Green groups get ‘unprecedented’ Trump bump in donations

The Sierra Club, Greenpeace and Friends of the Earth are among US NGOs benefitting from surging support to fight Donald Trump’s anti-green agenda

The People's Climate March in New York in 2014. Photo: Alejandro Alvarez/Commons


US green groups have received an “unprecedented” surge in monthly donors since the election of Donald Trump as president.

The rise of the Trump, who is viewed as antagonistic to many of the aims and values of green groups, has seen monthly donors to the Sierra Club jump from 35,000 to more than 52,000 since early November.

The Sierra Club’s chief advancement officer Mary Nemerov said these donations (taking into account a certain degree of attrition) would add more than US$3m to the the group’s annual bottom line.

She said the major boost came in the two weeks after the election. But subsequent developments during the transition, most notably the selection of climate sceptic Scott Pruitt as head of the Environmental Protection Agency, prompted further spikes in donations and new memberships.

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“We’ve never seen the volume like this and we’ve never seen it around monthly donors, we’ve seen spikes in one time gifts. But that people are joining monthly, so being committed to the cause over time, is something that is truly unprecedented,” said Nemerov.

There is traditionally a surge in activity for environmental NGOs during GOP presidencies. But fundraising activities have changed hugely since a Republican was last in office, allowing groups to capture people with online campaigns as they respond to news they may find dismaying.

“Frankly, immediately after the election, making a donation to an organisation that was established was one of the few things that people could do. I think people felt helpless and this urgency to act,” she said.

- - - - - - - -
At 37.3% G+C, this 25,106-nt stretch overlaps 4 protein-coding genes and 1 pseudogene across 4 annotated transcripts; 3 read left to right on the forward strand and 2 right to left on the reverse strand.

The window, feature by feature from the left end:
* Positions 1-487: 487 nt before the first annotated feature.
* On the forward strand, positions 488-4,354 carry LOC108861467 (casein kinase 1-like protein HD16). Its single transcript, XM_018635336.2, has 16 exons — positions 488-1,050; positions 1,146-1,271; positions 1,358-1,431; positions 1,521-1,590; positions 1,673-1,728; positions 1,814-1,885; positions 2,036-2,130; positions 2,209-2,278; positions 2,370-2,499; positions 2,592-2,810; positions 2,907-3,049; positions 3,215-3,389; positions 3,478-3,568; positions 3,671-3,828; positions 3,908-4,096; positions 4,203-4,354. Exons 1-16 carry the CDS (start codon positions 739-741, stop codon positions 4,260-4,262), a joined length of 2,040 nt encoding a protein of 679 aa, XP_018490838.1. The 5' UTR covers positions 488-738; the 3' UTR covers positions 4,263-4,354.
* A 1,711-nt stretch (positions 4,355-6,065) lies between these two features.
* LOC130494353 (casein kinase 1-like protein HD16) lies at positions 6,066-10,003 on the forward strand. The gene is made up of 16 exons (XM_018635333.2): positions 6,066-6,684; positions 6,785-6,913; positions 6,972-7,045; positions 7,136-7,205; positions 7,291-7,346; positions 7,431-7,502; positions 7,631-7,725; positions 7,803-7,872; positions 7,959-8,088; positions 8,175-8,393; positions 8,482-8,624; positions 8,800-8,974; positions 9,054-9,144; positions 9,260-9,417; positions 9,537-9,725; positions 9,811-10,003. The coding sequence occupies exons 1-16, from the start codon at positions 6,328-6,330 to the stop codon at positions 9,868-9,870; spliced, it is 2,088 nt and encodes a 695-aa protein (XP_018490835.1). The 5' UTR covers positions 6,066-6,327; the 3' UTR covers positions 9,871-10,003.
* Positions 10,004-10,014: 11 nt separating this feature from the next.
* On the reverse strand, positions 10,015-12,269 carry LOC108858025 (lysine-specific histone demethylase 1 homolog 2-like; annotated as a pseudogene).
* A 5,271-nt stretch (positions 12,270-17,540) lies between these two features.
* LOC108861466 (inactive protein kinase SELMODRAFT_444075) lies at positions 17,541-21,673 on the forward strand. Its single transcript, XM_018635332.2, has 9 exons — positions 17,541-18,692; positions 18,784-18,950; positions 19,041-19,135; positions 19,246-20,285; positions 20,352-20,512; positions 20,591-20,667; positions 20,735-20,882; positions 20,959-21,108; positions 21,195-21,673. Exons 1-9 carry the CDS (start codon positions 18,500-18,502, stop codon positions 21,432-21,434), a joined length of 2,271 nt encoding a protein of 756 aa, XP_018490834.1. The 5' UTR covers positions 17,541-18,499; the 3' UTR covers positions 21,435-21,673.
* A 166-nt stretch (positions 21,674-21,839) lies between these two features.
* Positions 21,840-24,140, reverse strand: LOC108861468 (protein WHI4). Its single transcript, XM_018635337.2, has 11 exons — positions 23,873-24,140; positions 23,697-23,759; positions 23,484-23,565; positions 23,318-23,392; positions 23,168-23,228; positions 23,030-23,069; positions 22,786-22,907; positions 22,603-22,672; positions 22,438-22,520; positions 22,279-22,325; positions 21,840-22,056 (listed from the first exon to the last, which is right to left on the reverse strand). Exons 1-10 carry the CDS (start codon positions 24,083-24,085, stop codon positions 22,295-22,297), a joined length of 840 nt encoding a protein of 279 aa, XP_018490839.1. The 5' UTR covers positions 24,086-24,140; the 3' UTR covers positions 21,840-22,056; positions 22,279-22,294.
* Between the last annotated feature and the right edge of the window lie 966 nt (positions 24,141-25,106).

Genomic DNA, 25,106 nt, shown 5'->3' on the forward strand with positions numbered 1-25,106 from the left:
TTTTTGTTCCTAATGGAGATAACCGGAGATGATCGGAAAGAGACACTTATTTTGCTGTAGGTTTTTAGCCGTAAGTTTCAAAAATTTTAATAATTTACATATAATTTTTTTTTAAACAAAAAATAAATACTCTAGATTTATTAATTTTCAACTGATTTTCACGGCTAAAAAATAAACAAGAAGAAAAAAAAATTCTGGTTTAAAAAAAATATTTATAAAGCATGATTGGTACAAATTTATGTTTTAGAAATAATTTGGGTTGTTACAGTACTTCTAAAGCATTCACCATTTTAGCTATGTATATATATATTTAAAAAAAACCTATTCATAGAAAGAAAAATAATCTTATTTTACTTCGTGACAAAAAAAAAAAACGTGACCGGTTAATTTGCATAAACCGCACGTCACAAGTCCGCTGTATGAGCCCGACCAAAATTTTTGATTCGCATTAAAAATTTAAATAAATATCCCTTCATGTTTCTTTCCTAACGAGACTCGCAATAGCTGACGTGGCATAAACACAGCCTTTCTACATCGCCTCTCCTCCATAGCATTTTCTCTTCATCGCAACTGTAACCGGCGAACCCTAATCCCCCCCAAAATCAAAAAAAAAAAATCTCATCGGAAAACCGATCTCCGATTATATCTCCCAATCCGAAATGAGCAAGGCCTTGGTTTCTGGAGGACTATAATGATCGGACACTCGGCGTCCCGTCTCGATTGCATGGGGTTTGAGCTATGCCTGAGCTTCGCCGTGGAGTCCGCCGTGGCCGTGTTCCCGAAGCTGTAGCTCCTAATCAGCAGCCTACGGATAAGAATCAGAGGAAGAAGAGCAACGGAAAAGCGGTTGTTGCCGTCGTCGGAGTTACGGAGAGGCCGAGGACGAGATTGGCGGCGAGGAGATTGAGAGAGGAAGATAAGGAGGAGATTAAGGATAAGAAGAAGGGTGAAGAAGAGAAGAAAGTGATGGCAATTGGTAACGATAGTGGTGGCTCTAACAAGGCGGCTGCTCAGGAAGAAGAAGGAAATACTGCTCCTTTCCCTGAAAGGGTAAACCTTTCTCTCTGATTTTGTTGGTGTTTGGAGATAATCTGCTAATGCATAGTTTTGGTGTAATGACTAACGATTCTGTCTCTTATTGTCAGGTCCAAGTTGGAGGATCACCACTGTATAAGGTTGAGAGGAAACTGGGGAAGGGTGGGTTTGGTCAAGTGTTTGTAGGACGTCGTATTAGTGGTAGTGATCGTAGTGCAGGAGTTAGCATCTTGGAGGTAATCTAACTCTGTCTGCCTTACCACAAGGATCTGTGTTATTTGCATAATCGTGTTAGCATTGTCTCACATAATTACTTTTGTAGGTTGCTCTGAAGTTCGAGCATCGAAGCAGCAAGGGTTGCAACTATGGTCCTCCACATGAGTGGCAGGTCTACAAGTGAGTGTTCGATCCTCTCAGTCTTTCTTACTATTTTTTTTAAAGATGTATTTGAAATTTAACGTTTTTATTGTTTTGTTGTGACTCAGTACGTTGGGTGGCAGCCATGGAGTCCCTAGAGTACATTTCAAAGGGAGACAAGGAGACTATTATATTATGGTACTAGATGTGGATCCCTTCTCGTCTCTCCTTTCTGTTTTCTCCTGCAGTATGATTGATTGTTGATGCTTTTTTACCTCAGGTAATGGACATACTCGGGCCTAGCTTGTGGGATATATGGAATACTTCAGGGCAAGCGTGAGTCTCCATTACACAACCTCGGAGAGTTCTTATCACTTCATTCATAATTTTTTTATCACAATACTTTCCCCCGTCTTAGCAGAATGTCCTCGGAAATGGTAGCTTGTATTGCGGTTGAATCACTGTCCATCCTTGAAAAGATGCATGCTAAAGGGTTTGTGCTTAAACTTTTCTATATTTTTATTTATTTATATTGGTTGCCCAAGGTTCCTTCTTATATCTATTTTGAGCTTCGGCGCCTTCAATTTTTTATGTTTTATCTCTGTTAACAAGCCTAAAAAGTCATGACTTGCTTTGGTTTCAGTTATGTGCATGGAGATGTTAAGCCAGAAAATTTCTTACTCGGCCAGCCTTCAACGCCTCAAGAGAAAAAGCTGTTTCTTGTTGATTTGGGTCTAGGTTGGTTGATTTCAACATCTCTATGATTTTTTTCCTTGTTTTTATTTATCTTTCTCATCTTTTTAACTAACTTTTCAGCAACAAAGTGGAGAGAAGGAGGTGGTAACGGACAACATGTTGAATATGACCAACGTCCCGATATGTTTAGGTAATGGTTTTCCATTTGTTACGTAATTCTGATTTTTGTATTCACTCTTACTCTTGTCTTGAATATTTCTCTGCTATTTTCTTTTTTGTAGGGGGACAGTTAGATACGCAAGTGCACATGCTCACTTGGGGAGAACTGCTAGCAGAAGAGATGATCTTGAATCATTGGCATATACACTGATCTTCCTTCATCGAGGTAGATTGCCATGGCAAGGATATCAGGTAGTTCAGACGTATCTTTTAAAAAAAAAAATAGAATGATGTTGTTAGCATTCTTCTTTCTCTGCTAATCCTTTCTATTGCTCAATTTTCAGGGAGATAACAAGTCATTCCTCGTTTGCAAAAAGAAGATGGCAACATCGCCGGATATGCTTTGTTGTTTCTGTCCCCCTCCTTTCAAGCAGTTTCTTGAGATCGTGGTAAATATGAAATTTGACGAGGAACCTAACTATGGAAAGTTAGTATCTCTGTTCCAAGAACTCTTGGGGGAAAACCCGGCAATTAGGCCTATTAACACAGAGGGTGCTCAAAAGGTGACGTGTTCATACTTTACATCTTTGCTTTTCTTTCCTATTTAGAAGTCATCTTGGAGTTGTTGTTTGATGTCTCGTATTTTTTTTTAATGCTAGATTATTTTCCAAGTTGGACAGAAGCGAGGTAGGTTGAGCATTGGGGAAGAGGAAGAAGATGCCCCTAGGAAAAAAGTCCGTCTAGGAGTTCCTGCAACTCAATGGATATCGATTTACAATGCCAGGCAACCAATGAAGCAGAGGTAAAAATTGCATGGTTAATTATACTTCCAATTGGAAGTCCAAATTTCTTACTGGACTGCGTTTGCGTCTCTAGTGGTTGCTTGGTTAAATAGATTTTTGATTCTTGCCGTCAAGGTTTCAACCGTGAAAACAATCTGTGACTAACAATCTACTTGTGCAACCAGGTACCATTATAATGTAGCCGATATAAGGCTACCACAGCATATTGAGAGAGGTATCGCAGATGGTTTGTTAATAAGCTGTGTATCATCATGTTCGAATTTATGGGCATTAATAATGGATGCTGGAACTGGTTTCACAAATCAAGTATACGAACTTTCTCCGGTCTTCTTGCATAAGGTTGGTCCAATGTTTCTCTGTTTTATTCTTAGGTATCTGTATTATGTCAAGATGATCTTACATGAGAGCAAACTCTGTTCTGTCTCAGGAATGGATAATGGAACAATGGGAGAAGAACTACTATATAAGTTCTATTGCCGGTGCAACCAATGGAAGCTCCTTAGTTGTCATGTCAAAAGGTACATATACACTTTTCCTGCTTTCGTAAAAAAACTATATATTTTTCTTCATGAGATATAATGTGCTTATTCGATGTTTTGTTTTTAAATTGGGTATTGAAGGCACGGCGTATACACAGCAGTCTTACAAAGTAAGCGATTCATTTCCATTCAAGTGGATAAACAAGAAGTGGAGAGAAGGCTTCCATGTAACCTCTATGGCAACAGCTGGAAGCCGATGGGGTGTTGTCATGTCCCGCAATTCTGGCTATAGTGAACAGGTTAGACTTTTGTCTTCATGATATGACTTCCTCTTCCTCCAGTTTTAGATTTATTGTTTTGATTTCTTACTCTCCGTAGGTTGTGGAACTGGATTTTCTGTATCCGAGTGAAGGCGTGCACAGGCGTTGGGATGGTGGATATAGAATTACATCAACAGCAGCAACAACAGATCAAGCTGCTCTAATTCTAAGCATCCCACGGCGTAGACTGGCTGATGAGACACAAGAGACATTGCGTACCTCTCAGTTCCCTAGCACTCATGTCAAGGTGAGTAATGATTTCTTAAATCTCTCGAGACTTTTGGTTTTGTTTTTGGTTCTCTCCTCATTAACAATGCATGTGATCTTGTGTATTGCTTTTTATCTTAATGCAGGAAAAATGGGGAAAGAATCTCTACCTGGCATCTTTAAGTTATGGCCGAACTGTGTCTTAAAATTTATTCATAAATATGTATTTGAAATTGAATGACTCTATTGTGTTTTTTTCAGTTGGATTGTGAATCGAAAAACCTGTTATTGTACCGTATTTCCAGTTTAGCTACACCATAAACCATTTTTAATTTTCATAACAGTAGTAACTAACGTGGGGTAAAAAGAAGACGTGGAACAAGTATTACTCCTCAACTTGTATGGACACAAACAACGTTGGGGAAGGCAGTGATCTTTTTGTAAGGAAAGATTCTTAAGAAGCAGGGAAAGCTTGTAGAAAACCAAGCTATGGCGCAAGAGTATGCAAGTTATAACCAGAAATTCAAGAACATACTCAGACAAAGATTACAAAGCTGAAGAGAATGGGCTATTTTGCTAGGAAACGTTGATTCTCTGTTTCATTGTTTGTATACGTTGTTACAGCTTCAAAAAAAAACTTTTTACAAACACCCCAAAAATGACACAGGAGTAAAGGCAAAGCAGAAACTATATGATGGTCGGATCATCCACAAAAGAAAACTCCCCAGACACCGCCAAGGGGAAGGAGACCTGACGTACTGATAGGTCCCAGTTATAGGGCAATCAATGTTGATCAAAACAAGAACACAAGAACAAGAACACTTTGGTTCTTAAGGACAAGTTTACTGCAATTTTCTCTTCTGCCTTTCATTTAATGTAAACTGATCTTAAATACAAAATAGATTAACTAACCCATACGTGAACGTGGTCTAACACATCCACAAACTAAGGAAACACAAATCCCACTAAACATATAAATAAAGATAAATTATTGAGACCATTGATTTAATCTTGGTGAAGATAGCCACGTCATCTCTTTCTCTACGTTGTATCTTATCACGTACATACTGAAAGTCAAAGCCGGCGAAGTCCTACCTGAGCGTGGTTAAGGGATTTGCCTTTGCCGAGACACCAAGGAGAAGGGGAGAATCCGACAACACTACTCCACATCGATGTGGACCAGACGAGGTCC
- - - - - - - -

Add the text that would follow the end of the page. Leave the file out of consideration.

This helplessness is being offered clear paths on the websites of Greenpeace, the Sierra Club, the Natural Resources Defense Council and the Environmental Defense Fund, with banners sometimes running across the entire homepage (pictured) channelling visitors towards the donor portal.

From top to bottom: Greenpeace, Sierra Club, EDF, NRDC

From top to bottom: Greenpeace, Sierra Club, EDF, NRDC

Greenpeace and Friends of the Earth also reported huge post-poll boosts – although they would not release figures. Friends of the Earth development director Peter Stocker said donations had been pouring in faster than ever before.

“Our supporters have donated three times as much to support our work as they did during the same period last year. This gives us the strength we’re going to need to fight hard against the impending assault on what the environmental movement has achieved in the past eight years,” he said.

In what promises to be a long, bitter campaign, Stocker said that Friend of the Earth was hiring new staff and preparing members for protest actions.

“People are telling us that this election shook them to the core and those who’ve never been to a rally or a protest before are now itching to get out on the streets and make their voices heard,” he said.

Friends of the Earth has developed a six point plan to push back against a president they believe is going to open new economic opportunities to polluters. On top of organised protest, they said they would fight his agenda in the courts, by lobbying Democratic senators to filibuster legislation in the senate and pursuing aggressive state-based legislation.

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Greenpeace said it had doubled the number of new members joining online compared to 2015, adding that support was flowing in from other sources. On Monday alone, with Trump set to announce ExxonMobil oil chief Rex Tillerson as his secretary of state, 1,000 people signed up to volunteer through the organisation’s online portal Greenwire.

“It’s incredible to see so many people who have never thought of themselves as activists before recognising that when pressed, they truly feel passionate enough to escalate their participation in our political system,” said a Greenpeace spokesman.

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